So many ideas are going on in this weeks readings! On the one hand there are readings about digital forensics and the infrastructure necessary to collect digital materials, on the other hand with the Cohen and Rosenzweig Collecting History Online chapter there is a more straight forward discussion on the possibilities of creating an online collection that revolves around a specific topic or event. For this post I want to focus on the latter by looking at two born digital collections / aggregate sites that are ongoing, active collections. The two examples I want to look at both focus on oral history, social justice, and taking action in non-digital ways, but they both have digital components that play an important role in documenting experiences, collecting and organizing information, and providing outreach.
The first project is one that I have had some hands on experience with. The Desegregation of Virginia Education (DOVE) project is a collaborative history preservation project with the express intent of creating a catalog of collections from multiple institutions across Virginia that focus on the desegregation of Virginia schools, as well as to connect individuals to an appropriate place to donate materials, and to collect oral histories. It is a project that lends itself to digital history in a couple different ways: mainly through an interactive catalog, and a “Tell Your Story” online form.
The first is the presentation of the catalog. By using the freely available Viewshare platform the project is utilizing a tool to create different ways of exploring the catalog. Users can look at the collected information in a list, a map, a timeline, or a table. There is also a tag cloud and lists on the left hand side of the catalog that facilitate browsing by repository, location, and creator.
The website for the DOVE project also includes a form participants can complete in order to tell their story. In a recent email exchange with project manager Sonia Yaco at Old Dominion University, she wrote that the online form has yielded only two submissions. She offered the following reason for its lack of use: “Filling out a form online is not as gratifying, satisfying or enjoyable as being interviewed in person. In contrast, we had a DOVE exhibit this summer and handed out paper forms. We got 18 responses.” A way to encourage participation might be to expand the “Tell Your Story” section online to include examples of some of the stories they have received. As it is now there are examples included in the Blog section. But this raises a very valid concern with digital collections. How do you encourage contributions and participation?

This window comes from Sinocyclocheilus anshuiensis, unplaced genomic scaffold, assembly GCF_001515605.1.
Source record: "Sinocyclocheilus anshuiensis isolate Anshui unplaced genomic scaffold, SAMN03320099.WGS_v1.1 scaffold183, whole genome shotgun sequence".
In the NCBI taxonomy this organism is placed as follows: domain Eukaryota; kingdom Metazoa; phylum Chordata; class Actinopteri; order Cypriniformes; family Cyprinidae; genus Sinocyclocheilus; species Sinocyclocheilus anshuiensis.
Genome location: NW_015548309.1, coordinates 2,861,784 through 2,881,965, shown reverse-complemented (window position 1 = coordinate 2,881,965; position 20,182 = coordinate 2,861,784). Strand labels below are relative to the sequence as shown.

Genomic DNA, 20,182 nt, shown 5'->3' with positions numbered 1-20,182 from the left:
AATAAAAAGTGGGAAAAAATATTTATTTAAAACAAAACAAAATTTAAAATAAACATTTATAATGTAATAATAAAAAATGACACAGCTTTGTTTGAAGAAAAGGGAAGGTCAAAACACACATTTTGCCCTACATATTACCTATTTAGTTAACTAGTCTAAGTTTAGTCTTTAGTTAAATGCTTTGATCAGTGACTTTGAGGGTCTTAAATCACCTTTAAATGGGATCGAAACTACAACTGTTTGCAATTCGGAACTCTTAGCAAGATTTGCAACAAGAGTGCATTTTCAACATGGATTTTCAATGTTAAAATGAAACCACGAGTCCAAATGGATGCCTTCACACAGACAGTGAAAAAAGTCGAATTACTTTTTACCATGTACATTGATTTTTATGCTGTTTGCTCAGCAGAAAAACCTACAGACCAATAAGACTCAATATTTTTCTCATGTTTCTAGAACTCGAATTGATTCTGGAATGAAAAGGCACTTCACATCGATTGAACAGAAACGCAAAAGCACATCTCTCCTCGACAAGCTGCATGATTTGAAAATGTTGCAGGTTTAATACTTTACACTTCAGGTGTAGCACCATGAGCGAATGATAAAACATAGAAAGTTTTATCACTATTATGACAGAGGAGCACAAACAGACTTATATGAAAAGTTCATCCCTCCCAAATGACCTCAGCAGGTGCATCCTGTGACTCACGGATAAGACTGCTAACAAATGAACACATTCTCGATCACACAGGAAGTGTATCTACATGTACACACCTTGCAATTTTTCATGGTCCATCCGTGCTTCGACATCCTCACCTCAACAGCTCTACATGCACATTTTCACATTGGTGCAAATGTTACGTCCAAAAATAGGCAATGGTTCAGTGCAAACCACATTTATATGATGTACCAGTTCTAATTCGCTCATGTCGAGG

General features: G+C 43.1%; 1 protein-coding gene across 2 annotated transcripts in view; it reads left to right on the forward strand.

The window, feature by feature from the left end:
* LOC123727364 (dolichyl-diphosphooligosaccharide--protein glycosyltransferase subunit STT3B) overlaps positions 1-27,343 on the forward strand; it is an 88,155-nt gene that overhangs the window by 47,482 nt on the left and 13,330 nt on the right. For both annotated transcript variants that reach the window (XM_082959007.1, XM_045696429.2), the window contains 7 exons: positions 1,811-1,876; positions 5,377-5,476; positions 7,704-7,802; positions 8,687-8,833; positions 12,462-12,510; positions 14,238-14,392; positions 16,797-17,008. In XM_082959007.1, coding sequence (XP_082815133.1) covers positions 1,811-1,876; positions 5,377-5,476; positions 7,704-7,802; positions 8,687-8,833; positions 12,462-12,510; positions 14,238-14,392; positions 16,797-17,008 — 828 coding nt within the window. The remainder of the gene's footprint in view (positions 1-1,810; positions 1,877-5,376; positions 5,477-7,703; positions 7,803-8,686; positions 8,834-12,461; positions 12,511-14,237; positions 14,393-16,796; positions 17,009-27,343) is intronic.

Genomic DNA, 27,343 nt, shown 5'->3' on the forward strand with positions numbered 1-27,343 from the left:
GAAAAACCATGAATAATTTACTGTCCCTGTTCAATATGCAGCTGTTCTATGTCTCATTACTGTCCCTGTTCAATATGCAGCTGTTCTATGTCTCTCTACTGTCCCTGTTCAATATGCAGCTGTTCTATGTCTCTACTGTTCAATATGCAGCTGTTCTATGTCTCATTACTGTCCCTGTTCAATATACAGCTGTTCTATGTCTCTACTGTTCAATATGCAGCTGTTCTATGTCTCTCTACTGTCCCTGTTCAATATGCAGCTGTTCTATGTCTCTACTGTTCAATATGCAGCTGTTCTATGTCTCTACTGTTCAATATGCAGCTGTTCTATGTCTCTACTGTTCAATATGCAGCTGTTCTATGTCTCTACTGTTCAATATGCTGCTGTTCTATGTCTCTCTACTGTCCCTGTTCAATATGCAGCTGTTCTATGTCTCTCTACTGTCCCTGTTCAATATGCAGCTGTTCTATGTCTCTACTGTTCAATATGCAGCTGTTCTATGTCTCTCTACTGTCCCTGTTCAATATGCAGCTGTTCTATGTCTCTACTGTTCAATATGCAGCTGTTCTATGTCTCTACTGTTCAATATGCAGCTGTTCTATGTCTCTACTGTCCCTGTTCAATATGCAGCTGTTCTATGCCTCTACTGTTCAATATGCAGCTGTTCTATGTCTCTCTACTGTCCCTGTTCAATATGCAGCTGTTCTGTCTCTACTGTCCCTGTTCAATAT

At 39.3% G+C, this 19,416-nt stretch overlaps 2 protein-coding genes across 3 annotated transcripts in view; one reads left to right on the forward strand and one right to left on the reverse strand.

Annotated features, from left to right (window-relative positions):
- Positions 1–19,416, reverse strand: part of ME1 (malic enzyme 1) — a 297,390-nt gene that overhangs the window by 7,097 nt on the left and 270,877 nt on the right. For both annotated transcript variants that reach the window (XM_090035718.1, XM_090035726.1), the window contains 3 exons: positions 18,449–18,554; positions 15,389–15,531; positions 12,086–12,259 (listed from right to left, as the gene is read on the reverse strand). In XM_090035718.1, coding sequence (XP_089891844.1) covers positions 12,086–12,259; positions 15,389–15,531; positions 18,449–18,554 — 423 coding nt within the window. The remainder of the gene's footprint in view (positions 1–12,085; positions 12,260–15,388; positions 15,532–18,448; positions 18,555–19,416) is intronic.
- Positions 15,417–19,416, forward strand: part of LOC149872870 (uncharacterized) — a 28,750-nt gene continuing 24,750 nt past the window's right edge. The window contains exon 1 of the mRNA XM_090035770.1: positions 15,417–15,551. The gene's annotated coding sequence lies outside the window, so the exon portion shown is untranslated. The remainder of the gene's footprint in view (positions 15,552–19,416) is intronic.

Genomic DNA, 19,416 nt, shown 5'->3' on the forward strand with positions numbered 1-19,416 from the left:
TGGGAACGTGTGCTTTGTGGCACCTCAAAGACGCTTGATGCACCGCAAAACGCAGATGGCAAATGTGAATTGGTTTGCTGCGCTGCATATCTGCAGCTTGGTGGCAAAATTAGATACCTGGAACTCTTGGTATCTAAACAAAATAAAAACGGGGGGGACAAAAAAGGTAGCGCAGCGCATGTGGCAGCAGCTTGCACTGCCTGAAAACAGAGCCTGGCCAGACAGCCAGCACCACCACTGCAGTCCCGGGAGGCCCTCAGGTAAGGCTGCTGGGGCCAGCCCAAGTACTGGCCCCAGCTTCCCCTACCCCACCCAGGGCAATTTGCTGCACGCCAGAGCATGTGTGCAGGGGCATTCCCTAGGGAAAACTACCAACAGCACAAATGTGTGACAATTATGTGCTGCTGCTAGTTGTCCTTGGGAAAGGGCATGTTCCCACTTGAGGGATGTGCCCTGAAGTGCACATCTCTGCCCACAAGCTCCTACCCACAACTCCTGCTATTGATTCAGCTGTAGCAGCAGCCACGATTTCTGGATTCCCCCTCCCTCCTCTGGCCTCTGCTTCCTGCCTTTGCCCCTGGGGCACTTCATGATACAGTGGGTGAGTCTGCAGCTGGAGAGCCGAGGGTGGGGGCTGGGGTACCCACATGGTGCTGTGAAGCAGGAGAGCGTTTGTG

Cohen and Rosenzweig offer suggestions in the section titled “Encouraging Contributions and Building Trust.” They advise that “first and foremost you should have clear invitations to ‘Contribute,’ ‘Tell your story,’ ‘Read the stories of others,’ or ‘View donated images.'” Other suggestions include keeping the online form short, offer a clear policy statement that states exactly how the information will be used, and include a private option that assures participants their story will be anonymized or restricted if they wish. The ultimate goal is to facilitate contributions and build trust. A big step in building trust is having institutional support. Cohen and Rosenzweig advise, “You should play up any affiliations because they give a website a feeling of being connected to the real world and provide a sense of where the contributions are going.” The DOVE project is an exemplary case of a collaborative project. The main office is at Old Dominion University but there are regional higher education affiliates throughout Virginia. In addition to higher ed, social justice groups such as the AARP, NAACP and Urban League have also collaborated on the project.
The second project I want to look at is The Women Who Rock Digital Oral History Archive at the University of Washington (UW) in Seattle. This digital collection includes oral histories, photographs, films, and biographies about those who are instrumental in the Women Who Rock community.
The collection has a clear scope and limits itself to a small part of what the Women Who Rock community entails. It is in some ways very interesting to look at the institutional, “official,” collection of materials and then move away from the UW site and explore the self-created community websites that are active on WordPress and Facebook. The WordPress site http://womenwhorockcommunity.org/ provides a lot of information about the Women Who Rock Community Research Project and includes a blog, videos, up to date developments, and classes at UW that “offers students the skills to generate multimedia forms of scholarship in critical, feminist decolonizing theoretical frameworks.” This is a multi-faceted project that has a collaboration with an archival repository. The archival component is small compared to all of the activities and materials the group produces, but adds legitimacy and a seriousness to the project. They understand the importance of documenting their work as it is happening instead of having to gather stories and information in the future.
The 9/11 archive was a similar exercise in documenting events as they happened, except on a much larger scale. But I think this is the major advantage to working in a digital environment. Born digital materials from the present day, if it they aren’t all destroyed in a digital apocalypse, will be a much fuller record with more voices for future researchers. We need more projects like the DOVE project to preserve and highlight historic events of the past, and we also need more collaborations between active community groups and archives like the Women Who Rock project.